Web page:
Selling to Gen Z on Social? Forget Facebook Shops

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Lots of research shows that Facebook is used significantly less by Generation Z, but what happens when it comes to shopping? How does Generation Z use social media for shopping?

New research from SimplicityDX shows that just like the older age groups, about half of Gen Z online shoppers think that social media is a great place to discover new products, but three-quarters prefer to buy on the brand site rather than checking out on social. This reflects the broader trend for shopping at the edge, where the purchase journey often begins on social, but the actual purchase happens on the brand site.

Reluctance to Buy on Social

Consumer reluctance to check out on social is multifaceted: Fears of being scammed, inventory issues, sharing data with the social network, and concerns about product returns are all factors. Customers that go on to buy on social generally find the experience poor, perhaps having to contact the merchant to try and get a return. These return experiences lead two-thirds of shoppers to shy away from buying again on social, preferring to click through to the brand site. These patterns are consistent across the different age groups; while young people may be more trusting, they are also more internet savvy and wary of being scammed.

Instagram Reigns Supreme for Gen Z Social Shopping

But when it comes to where Gen Z shops, there are significant differences compared with their older brethren:


Note that this data specifically excludes Facebook Marketplace which dominates Meta’s numbers and tends to skew results.

What’s fascinating is that while most of the social networks have a similar share of mind irrespective of the age groups, Instagram dominates Gen Z shopping with almost half of Gen Z social shoppers thinking first about a recent purchase using the platform, compared with one-third for all shoppers. TikTok surprisingly is at 20% for all social shoppers and 22% for under 25s, reflecting that TikTok’s appeal isn’t just to Gen Z. Facebook Shops, though, is a big loser, with only 5% of Gen Z shoppers using it for a recent purchase. This makes it pretty much irrelevant if you’re targeting younger shoppers.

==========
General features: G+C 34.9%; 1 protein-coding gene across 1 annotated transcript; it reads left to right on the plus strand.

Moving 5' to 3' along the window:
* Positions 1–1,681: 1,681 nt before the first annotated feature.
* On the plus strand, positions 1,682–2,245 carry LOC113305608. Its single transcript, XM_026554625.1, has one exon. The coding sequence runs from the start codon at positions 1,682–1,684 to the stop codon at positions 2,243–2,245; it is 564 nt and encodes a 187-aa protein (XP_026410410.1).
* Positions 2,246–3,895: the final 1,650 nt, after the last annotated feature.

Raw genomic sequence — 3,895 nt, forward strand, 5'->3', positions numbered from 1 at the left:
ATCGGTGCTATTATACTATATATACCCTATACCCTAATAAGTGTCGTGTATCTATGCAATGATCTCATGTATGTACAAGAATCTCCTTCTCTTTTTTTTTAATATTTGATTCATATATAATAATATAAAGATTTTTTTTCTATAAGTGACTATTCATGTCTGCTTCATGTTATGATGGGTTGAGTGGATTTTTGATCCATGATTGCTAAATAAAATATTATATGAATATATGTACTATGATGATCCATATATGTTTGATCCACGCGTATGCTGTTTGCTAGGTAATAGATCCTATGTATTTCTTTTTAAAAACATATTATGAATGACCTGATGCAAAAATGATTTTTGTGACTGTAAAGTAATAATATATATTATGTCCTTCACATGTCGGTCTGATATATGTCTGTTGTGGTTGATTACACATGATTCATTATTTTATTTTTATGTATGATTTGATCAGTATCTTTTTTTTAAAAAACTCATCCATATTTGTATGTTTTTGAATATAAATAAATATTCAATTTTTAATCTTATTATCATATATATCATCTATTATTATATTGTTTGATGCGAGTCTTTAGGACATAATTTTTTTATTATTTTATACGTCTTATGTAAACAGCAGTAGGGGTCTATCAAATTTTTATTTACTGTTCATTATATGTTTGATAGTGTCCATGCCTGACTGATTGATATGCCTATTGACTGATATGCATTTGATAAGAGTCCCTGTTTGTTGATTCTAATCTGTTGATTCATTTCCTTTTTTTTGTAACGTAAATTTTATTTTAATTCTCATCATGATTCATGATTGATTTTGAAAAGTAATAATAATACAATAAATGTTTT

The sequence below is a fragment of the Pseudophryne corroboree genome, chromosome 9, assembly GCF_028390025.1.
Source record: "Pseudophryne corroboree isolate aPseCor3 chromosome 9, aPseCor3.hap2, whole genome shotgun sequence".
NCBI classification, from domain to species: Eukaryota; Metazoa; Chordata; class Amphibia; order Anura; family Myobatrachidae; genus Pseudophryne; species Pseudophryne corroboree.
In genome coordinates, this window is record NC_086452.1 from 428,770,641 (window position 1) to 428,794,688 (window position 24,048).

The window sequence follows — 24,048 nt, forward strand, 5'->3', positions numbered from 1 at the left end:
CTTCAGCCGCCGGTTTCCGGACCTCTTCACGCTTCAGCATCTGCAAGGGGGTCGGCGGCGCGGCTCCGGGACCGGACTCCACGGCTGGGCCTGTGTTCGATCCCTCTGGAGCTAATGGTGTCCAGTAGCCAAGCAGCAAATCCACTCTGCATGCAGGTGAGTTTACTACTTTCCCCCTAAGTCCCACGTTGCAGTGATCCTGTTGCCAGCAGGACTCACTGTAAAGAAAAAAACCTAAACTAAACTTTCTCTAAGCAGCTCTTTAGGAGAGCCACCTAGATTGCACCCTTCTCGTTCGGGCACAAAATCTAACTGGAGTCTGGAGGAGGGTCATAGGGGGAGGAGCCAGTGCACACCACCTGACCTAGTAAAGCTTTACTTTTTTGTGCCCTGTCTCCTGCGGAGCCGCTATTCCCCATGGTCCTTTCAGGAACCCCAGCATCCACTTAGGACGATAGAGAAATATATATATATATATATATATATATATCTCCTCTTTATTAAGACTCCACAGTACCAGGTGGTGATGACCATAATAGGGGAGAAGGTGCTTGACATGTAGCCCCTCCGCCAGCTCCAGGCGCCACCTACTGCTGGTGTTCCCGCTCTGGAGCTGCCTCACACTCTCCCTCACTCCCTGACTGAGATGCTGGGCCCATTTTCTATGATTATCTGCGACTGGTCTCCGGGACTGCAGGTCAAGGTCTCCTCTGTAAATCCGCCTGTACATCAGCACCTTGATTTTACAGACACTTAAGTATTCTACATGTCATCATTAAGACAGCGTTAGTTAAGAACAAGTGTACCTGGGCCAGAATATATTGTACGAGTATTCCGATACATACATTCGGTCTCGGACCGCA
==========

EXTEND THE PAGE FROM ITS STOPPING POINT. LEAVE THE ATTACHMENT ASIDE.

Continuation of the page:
Hopefully, this doesn’t come as a complete surprise to you. We’ve known for some time that Generation Z is not spending time on Facebook, but it’s very revealing to look at this through a shopping lens. After all, brands dedicate on average 25% of their digital ad spend to social media, primarily to drive new customer acquisition. If you’re only targeting younger shoppers and seeking to sell product, Facebook looks very marginal at this point.

Recommended Approach for Selling to Generation Z on Social

Focus on Instagram and then TikTok. This data shows clearly that when it comes to shopping, Instagram is the number one destination for Generation Z to buy products. TikTok is also very relevant, with a different vibe from Instagram. Covering both secures an audience of 70% of where Generation Z buys using social.

Set up and maintain accurate product catalogs, and think carefully about which products you should sell on social. Most product catalogs uploaded into social are poorly maintained, suffering from inventory and promotional synchronization issues. Set refresh rates to hourly if possible, especially if you have fast-selling items likely to go out of stock. Some platforms are restricted to a 24-hour update, and because of this, you should consider not listing fast-moving, low-stock items on social.

Avoid social checkout; rather direct traffic to your brand site. Three-quarters of Generation Z social shoppers prefer to check out on the brand site. As a brand, you also get to capture the customer data and consent to market to these newly acquired customers as well. This is important because profitability comes from repeat sales not from one-off purchases.

Recognize that social networks are different, and consumers use them for different purposes. TikTok is a great destination to be entertained, so it’s important to develop engaging content relevant to the channel. This probably means developing channel-specific content rather than one piece of content that is published across multiple channels.

Generation Z is an important group of consumers for brands; it’s the next generation of shoppers, with 68 million consumers in the U.S. alone. When it comes to their shopping habits, social media is important and a great place to discover new products. But not all social media is alike — in fact quite the opposite. And for Generation Z shopping, Instagram is the clear favorite, at least for now, with TikTok coming up fast in the rearview mirror.

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